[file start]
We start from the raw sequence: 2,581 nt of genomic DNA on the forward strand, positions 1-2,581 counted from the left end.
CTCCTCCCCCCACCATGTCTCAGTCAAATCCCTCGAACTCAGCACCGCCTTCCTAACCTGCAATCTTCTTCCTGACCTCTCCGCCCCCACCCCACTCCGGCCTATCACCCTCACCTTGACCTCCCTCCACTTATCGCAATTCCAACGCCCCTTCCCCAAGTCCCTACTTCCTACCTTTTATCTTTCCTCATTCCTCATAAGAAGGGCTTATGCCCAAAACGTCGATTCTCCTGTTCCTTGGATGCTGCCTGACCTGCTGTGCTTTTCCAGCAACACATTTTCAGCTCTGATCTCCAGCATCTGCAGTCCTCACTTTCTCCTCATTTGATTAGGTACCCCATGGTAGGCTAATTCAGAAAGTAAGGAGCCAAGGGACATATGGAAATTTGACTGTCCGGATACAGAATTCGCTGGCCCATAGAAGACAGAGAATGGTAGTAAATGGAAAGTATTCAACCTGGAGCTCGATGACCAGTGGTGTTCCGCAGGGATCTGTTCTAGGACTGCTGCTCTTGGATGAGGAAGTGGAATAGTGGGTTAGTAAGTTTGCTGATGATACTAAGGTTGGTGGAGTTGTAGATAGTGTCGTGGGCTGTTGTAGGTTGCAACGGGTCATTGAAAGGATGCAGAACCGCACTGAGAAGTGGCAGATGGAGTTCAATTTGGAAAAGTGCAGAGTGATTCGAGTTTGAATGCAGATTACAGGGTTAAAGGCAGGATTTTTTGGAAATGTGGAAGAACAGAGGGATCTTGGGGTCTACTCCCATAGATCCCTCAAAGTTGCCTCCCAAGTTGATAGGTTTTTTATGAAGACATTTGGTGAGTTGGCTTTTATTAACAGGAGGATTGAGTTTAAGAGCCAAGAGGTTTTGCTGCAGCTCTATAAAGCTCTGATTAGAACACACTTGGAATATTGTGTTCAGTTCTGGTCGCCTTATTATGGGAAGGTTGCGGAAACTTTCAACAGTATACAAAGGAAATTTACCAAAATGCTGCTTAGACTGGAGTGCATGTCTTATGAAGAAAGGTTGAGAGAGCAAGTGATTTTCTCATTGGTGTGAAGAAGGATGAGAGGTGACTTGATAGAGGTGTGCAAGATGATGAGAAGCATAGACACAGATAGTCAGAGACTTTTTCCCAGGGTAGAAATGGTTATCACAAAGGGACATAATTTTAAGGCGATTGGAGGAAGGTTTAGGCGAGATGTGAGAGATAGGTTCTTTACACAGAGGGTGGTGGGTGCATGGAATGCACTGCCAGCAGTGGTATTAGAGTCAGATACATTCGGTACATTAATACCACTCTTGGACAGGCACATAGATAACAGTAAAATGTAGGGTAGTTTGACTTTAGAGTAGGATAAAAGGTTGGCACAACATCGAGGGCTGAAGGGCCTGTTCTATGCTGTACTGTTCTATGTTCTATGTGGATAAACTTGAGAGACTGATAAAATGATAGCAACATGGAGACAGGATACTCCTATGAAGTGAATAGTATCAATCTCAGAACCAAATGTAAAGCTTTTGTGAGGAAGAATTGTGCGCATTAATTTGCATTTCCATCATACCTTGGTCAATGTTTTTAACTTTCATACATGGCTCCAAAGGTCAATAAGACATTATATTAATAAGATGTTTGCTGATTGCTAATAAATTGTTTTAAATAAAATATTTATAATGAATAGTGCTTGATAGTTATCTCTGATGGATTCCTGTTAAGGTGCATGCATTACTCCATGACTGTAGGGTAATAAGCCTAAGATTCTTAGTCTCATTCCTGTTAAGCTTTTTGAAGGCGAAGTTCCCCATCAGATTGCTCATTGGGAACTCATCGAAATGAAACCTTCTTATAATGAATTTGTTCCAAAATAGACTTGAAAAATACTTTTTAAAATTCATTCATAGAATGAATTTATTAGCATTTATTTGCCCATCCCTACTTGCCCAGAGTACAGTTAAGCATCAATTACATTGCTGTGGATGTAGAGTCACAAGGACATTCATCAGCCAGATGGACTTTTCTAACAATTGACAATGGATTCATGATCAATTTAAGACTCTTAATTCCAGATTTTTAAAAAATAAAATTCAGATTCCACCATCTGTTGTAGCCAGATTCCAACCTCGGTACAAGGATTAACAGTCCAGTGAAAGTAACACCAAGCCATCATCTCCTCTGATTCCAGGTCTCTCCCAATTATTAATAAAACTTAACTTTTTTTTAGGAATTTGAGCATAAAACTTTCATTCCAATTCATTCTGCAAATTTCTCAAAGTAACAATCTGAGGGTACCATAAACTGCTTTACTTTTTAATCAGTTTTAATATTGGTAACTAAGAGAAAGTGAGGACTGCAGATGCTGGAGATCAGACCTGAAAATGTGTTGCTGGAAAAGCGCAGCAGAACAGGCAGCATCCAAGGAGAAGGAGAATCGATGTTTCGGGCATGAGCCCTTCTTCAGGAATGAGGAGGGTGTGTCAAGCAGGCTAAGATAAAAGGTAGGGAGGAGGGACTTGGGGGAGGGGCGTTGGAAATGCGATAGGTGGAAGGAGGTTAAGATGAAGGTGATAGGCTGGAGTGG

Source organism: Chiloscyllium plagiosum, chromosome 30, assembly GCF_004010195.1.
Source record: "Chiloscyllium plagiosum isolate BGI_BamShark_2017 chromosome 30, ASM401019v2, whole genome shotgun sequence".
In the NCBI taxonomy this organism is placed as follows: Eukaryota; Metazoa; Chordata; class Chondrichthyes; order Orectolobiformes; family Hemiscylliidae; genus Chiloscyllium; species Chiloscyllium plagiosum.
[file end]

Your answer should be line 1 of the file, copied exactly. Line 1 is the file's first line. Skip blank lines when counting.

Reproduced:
We start from the raw sequence: 2,581 nt of genomic DNA on the forward strand, positions 1-2,581 counted from the left end.